In partnership with Tuomo Siitonen Architects, Ilkka Suppanen designed the interior galleries for the Helsinki Contemporary. Above all, the most striking aspect of the design was the decision to not only paint the walls white but also paint the floor and ceilings white as well. When visitors enter the gallery spaces, they are immediately enveloped by what feels like an immense, infinite whiteness due to this. The result is an interior environment that is eerily sterile and humanly intangible as visitors cannot even see their own shadows on the white floor. To subtly break up this boundless space, several bare columns and openings in the ceiling are visual anchors that contrast the whiteness and help recenter an individual's perception of the space.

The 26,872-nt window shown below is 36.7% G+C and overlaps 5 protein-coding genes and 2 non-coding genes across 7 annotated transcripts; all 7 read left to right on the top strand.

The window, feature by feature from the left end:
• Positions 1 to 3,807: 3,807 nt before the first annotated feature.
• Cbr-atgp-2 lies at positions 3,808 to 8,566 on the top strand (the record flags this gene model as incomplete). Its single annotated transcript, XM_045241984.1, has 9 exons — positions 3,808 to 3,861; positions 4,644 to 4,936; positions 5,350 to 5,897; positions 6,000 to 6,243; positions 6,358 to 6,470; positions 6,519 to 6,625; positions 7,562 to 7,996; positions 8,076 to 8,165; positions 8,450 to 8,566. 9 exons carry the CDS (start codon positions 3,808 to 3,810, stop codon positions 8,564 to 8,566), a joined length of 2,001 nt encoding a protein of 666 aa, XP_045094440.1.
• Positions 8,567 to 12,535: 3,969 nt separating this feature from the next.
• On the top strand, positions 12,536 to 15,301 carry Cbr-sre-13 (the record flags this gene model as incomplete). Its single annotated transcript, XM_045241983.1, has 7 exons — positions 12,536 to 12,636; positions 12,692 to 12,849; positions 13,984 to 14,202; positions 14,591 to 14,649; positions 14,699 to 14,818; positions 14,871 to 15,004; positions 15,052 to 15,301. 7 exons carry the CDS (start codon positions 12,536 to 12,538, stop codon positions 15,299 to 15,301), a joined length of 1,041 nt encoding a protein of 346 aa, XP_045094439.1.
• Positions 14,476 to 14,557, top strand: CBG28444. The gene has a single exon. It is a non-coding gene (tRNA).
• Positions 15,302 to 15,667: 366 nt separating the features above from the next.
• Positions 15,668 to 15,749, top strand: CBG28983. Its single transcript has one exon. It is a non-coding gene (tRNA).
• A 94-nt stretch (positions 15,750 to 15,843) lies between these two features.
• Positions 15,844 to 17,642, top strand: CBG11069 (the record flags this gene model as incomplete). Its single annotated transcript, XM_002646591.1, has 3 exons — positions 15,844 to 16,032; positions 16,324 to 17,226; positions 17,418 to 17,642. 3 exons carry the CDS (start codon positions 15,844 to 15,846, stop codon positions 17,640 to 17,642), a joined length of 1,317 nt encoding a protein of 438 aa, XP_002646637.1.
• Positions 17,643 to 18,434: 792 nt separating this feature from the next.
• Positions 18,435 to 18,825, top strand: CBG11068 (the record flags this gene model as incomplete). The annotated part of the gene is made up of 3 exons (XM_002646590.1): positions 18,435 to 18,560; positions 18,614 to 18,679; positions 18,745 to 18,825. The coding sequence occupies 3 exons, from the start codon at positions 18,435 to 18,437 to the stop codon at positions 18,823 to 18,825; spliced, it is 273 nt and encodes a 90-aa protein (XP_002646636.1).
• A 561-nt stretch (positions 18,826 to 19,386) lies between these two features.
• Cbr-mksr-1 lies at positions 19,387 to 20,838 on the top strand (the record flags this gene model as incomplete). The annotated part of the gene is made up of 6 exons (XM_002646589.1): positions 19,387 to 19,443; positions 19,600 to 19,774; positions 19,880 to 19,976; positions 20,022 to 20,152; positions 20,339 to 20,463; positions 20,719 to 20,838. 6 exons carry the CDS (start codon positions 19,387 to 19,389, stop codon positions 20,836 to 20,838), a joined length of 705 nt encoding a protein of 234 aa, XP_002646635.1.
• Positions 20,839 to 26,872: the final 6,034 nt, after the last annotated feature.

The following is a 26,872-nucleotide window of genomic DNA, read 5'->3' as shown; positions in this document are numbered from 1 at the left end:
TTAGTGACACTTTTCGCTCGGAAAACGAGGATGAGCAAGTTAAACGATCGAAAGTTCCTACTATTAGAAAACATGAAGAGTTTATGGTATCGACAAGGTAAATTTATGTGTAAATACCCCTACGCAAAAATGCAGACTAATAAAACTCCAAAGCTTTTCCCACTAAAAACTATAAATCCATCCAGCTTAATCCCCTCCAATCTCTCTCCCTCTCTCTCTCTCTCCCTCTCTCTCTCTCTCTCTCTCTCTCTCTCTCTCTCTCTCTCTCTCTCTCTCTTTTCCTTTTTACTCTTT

Similarly, certain details, such as the staircase railing, door handles, and small tables, are composed of raw metals instead of painted white. Since the metals used for these components were left untreated, they expose previous human interactions. Fingerprints noticeably persist on the handles and railing while tables expose the residue of previously held objects. This, too, makes the otherwise deceptive space feel more grounded and human.
In addition, a special component in the Helsinki Contemporary is the featured bronze apple. The owner of the museum has a staircase railing in the shape of a snake in his own home and Suppanen thought it would be fitting to cast an apple in bronze to complete the allegory between the two motifs.